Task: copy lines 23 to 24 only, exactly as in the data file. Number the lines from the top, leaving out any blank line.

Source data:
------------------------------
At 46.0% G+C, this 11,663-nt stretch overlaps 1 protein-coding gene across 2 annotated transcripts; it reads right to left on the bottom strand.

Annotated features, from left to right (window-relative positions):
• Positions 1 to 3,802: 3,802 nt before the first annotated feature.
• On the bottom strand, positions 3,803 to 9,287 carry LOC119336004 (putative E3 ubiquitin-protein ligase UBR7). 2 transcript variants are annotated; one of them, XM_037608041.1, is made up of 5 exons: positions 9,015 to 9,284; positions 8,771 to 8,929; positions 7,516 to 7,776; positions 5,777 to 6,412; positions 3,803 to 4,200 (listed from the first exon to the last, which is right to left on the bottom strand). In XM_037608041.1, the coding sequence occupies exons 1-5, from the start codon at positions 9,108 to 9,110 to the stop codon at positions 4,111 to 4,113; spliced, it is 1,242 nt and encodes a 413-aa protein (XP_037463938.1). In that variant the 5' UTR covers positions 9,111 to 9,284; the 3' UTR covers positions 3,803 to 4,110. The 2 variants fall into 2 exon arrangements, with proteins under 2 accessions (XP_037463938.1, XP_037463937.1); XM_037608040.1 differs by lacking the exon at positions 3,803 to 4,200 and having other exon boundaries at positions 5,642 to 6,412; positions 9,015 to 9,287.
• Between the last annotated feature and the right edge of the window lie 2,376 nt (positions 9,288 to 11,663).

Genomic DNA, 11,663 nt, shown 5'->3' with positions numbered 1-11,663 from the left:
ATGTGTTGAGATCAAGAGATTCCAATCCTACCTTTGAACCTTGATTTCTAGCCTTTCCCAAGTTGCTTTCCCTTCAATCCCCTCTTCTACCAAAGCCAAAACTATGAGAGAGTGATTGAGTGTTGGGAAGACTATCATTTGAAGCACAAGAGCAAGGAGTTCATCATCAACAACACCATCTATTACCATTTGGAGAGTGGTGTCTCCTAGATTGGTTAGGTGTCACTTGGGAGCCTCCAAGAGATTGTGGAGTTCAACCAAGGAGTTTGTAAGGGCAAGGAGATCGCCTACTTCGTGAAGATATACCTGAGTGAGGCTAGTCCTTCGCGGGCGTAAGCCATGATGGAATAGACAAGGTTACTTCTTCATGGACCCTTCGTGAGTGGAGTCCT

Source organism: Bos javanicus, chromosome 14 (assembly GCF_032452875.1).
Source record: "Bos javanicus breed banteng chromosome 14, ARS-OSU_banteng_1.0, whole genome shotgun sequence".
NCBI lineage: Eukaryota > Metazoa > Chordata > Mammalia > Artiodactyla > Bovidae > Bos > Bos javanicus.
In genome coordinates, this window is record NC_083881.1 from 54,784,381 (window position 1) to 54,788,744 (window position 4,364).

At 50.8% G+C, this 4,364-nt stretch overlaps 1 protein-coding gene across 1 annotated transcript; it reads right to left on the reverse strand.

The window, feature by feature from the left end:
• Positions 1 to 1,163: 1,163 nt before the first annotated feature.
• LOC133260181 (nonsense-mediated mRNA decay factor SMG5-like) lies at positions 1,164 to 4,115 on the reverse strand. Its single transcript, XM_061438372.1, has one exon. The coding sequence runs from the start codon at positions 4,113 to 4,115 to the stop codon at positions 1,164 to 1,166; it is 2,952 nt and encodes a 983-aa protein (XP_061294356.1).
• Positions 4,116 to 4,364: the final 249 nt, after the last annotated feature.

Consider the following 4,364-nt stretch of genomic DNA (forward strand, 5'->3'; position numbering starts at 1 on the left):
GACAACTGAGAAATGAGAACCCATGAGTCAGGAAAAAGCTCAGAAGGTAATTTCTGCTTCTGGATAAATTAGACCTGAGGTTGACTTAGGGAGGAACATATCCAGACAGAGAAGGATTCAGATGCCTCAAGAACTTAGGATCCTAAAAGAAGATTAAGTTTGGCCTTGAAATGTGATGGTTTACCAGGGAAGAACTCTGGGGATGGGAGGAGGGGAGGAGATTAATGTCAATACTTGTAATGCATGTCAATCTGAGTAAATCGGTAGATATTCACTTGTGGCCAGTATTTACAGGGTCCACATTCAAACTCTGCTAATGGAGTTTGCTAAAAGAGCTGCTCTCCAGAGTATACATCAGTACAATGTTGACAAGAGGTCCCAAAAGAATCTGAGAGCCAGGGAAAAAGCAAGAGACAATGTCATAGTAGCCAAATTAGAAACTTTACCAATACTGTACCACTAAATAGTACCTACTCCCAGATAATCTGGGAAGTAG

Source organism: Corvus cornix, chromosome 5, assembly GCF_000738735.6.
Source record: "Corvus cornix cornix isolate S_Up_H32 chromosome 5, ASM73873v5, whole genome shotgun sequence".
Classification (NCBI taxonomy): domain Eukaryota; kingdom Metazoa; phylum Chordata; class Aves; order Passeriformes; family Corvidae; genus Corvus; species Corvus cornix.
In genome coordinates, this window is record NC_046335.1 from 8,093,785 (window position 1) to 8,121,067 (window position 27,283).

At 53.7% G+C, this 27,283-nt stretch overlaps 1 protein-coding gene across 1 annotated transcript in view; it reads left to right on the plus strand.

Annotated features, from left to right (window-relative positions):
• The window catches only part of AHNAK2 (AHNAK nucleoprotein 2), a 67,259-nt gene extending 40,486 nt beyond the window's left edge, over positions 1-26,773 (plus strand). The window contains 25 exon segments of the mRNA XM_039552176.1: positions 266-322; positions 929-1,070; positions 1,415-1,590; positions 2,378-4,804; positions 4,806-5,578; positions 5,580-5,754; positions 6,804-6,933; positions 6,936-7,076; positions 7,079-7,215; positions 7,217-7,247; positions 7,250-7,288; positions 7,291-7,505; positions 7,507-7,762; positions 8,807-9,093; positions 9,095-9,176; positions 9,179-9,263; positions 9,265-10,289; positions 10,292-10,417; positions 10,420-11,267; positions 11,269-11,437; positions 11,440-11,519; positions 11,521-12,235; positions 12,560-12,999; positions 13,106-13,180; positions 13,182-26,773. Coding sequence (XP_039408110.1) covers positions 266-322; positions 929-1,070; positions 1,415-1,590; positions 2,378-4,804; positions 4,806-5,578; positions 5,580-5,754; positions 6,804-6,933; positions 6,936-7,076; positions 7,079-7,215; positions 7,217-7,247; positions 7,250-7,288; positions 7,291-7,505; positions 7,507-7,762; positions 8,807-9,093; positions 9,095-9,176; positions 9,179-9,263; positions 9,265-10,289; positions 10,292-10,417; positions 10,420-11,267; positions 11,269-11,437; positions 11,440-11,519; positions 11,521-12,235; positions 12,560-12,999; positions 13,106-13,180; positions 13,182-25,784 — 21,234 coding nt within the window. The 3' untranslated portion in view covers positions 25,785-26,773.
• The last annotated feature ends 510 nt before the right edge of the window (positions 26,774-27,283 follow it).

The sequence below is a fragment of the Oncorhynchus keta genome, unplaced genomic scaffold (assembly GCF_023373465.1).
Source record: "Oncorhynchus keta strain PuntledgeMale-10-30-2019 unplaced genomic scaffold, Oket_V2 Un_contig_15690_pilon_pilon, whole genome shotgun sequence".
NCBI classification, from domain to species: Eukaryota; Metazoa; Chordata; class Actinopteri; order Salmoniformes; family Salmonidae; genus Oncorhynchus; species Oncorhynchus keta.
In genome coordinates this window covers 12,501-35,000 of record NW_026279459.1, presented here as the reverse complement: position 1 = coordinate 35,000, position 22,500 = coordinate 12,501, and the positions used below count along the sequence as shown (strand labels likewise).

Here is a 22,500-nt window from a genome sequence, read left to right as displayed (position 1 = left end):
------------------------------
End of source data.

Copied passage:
At 53.7% G+C, this 27,283-nt stretch overlaps 1 protein-coding gene across 1 annotated transcript in view; it reads left to right on the plus strand.

Annotated features, from left to right (window-relative positions):